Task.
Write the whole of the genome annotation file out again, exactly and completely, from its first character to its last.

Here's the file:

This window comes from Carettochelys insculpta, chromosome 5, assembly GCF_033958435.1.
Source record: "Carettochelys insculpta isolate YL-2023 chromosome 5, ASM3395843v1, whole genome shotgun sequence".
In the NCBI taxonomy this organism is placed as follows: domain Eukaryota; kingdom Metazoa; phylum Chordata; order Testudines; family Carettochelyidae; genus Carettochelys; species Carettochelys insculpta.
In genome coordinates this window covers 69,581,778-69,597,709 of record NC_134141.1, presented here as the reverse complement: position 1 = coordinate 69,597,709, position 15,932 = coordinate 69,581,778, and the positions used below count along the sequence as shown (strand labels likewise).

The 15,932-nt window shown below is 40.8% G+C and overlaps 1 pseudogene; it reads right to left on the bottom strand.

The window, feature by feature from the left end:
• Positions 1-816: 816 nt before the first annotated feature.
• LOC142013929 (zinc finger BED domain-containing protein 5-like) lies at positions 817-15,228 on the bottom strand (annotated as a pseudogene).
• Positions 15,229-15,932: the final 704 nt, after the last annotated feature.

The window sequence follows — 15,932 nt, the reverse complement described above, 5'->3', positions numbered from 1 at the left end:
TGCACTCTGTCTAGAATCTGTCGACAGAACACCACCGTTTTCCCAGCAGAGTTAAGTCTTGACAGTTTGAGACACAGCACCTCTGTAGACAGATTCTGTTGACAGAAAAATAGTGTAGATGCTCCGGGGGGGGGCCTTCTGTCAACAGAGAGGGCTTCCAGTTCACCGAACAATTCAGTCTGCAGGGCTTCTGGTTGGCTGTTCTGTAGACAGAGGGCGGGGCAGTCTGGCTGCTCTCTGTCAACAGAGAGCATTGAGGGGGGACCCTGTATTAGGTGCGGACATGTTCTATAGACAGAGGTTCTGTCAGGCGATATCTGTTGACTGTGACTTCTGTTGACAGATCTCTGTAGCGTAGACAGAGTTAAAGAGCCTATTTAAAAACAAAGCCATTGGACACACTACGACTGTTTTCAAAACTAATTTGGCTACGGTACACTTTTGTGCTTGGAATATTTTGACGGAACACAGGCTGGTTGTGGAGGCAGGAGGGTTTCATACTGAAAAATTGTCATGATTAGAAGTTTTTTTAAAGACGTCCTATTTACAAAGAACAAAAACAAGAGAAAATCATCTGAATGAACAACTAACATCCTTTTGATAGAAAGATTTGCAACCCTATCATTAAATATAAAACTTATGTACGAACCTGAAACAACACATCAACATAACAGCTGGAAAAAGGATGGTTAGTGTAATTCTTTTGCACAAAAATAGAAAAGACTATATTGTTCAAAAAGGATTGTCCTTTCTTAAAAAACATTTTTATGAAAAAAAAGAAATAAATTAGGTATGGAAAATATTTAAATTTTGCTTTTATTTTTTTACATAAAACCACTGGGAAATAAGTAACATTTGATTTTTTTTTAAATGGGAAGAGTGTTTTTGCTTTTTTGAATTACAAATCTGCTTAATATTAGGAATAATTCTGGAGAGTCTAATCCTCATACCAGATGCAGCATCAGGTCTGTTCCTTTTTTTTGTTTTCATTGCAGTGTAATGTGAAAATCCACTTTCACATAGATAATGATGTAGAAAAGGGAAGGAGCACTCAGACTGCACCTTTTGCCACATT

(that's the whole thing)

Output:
This window comes from Carettochelys insculpta, chromosome 5, assembly GCF_033958435.1.
Source record: "Carettochelys insculpta isolate YL-2023 chromosome 5, ASM3395843v1, whole genome shotgun sequence".
In the NCBI taxonomy this organism is placed as follows: domain Eukaryota; kingdom Metazoa; phylum Chordata; order Testudines; family Carettochelyidae; genus Carettochelys; species Carettochelys insculpta.
In genome coordinates this window covers 69,581,778-69,597,709 of record NC_134141.1, presented here as the reverse complement: position 1 = coordinate 69,597,709, position 15,932 = coordinate 69,581,778, and the positions used below count along the sequence as shown (strand labels likewise).

The 15,932-nt window shown below is 40.8% G+C and overlaps 1 pseudogene; it reads right to left on the bottom strand.

The window, feature by feature from the left end:
• Positions 1-816: 816 nt before the first annotated feature.
• LOC142013929 (zinc finger BED domain-containing protein 5-like) lies at positions 817-15,228 on the bottom strand (annotated as a pseudogene).
• Positions 15,229-15,932: the final 704 nt, after the last annotated feature.

The window sequence follows — 15,932 nt, the reverse complement described above, 5'->3', positions numbered from 1 at the left end:
TGCACTCTGTCTAGAATCTGTCGACAGAACACCACCGTTTTCCCAGCAGAGTTAAGTCTTGACAGTTTGAGACACAGCACCTCTGTAGACAGATTCTGTTGACAGAAAAATAGTGTAGATGCTCCGGGGGGGGGCCTTCTGTCAACAGAGAGGGCTTCCAGTTCACCGAACAATTCAGTCTGCAGGGCTTCTGGTTGGCTGTTCTGTAGACAGAGGGCGGGGCAGTCTGGCTGCTCTCTGTCAACAGAGAGCATTGAGGGGGGACCCTGTATTAGGTGCGGACATGTTCTATAGACAGAGGTTCTGTCAGGCGATATCTGTTGACTGTGACTTCTGTTGACAGATCTCTGTAGCGTAGACAGAGTTAAAGAGCCTATTTAAAAACAAAGCCATTGGACACACTACGACTGTTTTCAAAACTAATTTGGCTACGGTACACTTTTGTGCTTGGAATATTTTGACGGAACACAGGCTGGTTGTGGAGGCAGGAGGGTTTCATACTGAAAAATTGTCATGATTAGAAGTTTTTTTAAAGACGTCCTATTTACAAAGAACAAAAACAAGAGAAAATCATCTGAATGAACAACTAACATCCTTTTGATAGAAAGATTTGCAACCCTATCATTAAATATAAAACTTATGTACGAACCTGAAACAACACATCAACATAACAGCTGGAAAAAGGATGGTTAGTGTAATTCTTTTGCACAAAAATAGAAAAGACTATATTGTTCAAAAAGGATTGTCCTTTCTTAAAAAACATTTTTATGAAAAAAAAGAAATAAATTAGGTATGGAAAATATTTAAATTTTGCTTTTATTTTTTTACATAAAACCACTGGGAAATAAGTAACATTTGATTTTTTTTTAAATGGGAAGAGTGTTTTTGCTTTTTTGAATTACAAATCTGCTTAATATTAGGAATAATTCTGGAGAGTCTAATCCTCATACCAGATGCAGCATCAGGTCTGTTCCTTTTTTTTGTTTTCATTGCAGTGTAATGTGAAAATCCACTTTCACATAGATAATGATGTAGAAAAGGGAAGGAGCACTCAGACTGCACCTTTTGCCACATT